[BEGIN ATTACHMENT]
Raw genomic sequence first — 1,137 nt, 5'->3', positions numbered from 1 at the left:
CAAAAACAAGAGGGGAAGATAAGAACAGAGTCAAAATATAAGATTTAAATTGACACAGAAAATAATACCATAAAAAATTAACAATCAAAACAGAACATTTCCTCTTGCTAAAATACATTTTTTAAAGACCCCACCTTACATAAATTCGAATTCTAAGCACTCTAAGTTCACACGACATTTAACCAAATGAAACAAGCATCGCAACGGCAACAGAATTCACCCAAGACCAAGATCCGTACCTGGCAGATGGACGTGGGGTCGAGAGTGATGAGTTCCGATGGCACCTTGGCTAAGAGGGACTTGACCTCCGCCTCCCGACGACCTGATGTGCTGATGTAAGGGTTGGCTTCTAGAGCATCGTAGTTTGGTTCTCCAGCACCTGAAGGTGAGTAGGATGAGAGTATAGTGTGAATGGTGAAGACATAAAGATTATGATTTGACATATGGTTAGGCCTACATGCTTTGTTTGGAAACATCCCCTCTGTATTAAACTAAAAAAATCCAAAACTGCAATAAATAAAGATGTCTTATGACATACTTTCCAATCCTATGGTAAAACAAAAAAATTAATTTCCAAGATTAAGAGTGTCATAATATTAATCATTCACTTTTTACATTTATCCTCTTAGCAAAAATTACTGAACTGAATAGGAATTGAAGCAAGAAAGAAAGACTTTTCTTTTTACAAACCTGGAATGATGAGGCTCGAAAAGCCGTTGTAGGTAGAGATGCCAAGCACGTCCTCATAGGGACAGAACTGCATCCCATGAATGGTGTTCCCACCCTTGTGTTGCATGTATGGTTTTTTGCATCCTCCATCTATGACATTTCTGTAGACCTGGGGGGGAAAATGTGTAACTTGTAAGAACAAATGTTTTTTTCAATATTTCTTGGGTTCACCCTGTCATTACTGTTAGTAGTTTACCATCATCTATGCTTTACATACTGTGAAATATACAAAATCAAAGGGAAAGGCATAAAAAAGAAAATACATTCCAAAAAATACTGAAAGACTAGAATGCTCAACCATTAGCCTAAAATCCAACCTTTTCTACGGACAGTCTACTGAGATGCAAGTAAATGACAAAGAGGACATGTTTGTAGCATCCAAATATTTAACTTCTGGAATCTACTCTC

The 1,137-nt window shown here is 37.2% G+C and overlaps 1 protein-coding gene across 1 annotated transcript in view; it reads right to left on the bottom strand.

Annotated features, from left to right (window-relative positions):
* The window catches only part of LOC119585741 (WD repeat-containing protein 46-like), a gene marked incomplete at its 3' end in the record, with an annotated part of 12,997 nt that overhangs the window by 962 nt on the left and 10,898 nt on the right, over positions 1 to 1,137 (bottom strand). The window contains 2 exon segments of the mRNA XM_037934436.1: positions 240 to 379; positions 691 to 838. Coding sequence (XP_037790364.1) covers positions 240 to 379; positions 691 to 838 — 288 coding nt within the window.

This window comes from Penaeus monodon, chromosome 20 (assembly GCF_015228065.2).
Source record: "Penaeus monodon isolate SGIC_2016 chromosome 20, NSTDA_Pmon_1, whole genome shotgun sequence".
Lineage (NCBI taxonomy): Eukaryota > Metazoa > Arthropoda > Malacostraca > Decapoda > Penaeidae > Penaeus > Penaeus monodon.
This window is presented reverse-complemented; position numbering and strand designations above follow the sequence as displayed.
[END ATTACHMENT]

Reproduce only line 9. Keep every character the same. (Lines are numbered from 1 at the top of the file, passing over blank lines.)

This window is presented reverse-complemented; position numbering and strand designations above follow the sequence as displayed.